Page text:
I finished Elizabeth Gilbert’s Big Magic this week in the evenings after work, in between episodes of Criminal Minds on Netflix (questions of the day: how many hours have you spent watching Netflix instead of being productive? Doesn’t it nauseate you?). If you missed my earlier post about the book, you can read it here.
Big Magic is accessible and lighthearted, broken into six sections of short essays. It’s not so much about how to generate brilliant ideas as it is a collections of thoughts on the nature of ideas and how to unleash them — because wonderful things are, Gilbert believes, already inside of us. She defines creative living as “the hunt to uncover those [hidden] jewels.”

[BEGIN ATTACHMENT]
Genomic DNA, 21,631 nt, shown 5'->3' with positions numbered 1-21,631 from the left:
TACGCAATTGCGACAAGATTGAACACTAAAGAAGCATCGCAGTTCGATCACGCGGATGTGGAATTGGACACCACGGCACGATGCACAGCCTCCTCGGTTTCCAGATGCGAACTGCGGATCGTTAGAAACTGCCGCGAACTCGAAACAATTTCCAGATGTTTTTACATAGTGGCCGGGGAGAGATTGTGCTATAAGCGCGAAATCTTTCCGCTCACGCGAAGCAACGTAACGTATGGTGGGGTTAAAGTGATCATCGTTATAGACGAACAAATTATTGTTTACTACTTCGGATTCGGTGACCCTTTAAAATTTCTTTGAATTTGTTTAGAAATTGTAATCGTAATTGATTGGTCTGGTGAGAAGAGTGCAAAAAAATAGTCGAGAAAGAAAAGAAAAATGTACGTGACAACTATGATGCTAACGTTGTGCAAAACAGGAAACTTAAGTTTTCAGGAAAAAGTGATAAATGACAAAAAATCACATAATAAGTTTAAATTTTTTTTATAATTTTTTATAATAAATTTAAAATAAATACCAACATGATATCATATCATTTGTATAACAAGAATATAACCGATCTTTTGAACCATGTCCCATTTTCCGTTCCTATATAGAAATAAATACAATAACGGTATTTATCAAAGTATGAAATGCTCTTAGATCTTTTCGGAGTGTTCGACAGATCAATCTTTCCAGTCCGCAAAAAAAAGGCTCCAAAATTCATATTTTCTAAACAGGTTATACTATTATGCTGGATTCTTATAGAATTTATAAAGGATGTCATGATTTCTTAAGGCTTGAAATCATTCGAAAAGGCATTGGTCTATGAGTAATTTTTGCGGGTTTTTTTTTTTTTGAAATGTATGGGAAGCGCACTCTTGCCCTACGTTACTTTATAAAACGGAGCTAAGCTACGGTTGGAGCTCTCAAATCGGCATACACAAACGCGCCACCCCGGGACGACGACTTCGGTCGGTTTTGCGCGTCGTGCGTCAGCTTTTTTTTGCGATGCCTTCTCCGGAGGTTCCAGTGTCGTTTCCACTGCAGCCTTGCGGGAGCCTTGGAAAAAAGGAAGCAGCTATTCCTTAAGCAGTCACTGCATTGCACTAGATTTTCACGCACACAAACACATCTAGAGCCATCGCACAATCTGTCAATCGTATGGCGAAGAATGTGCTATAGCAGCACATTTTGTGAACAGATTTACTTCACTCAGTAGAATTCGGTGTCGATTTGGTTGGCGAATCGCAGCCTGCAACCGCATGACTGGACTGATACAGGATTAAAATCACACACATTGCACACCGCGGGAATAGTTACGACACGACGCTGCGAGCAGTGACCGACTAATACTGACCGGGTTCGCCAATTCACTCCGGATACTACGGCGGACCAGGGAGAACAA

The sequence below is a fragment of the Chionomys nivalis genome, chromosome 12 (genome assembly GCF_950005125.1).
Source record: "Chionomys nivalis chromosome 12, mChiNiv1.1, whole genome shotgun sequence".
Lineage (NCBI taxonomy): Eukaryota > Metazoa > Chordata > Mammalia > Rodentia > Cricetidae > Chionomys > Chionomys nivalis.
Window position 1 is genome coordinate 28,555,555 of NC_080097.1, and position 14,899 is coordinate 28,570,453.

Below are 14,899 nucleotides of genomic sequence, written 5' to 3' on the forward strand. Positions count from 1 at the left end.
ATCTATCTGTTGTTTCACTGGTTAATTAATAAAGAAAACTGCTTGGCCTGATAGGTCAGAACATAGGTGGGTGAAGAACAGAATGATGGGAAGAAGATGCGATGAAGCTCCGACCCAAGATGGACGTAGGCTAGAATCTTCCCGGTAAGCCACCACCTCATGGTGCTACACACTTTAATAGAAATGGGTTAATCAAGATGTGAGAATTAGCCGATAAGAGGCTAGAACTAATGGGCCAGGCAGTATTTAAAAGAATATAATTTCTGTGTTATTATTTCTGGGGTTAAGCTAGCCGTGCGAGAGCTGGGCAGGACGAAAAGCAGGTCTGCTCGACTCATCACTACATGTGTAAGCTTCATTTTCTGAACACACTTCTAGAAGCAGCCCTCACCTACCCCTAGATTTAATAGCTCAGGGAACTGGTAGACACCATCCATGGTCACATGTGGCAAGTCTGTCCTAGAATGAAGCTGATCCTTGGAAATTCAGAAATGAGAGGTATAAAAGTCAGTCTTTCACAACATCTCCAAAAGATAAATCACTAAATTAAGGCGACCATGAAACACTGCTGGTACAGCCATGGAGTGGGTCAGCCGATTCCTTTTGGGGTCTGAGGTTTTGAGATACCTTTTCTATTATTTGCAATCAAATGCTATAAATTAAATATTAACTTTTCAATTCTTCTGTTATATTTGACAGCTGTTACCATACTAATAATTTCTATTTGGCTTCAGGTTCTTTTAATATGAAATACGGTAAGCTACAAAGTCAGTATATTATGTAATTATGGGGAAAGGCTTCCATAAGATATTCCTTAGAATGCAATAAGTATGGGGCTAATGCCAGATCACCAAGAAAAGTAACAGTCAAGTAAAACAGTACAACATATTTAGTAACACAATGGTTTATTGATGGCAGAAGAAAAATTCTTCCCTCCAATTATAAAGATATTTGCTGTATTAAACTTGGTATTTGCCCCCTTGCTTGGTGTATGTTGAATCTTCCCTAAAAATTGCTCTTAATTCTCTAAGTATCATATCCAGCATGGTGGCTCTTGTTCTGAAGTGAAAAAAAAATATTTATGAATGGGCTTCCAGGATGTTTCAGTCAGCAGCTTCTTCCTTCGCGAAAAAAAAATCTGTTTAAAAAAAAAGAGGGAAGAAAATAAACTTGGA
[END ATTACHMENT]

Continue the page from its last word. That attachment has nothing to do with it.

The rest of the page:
The first section is about having the courage to go on that hunt. Gilbert lists a few of the many reasons we might be afraid — here are a few that resonated with me:
“You’re afraid your dreams are embarrassing.”
“You’re afraid you don’t have the right kind of discipline.”
“You’re afraid you don’t have the right kind of work space, or financial freedom, or empty hours in which to focus on invention or exploration.”
The author then tells us about her childhood fear of just about everything — answering the phone, swimming in the ocean, the dark — and how she fought tooth and nail against the tough love of her mother, who forced her to confront all of these things. And then at some point Gilbert realized there was no point in trying to hold onto her limitations. And she tells us there is no reason we should do that, either.
I think this is a helpful way to frame fear and worry. This week, I’ll be trying not to come up with reasons I can’t.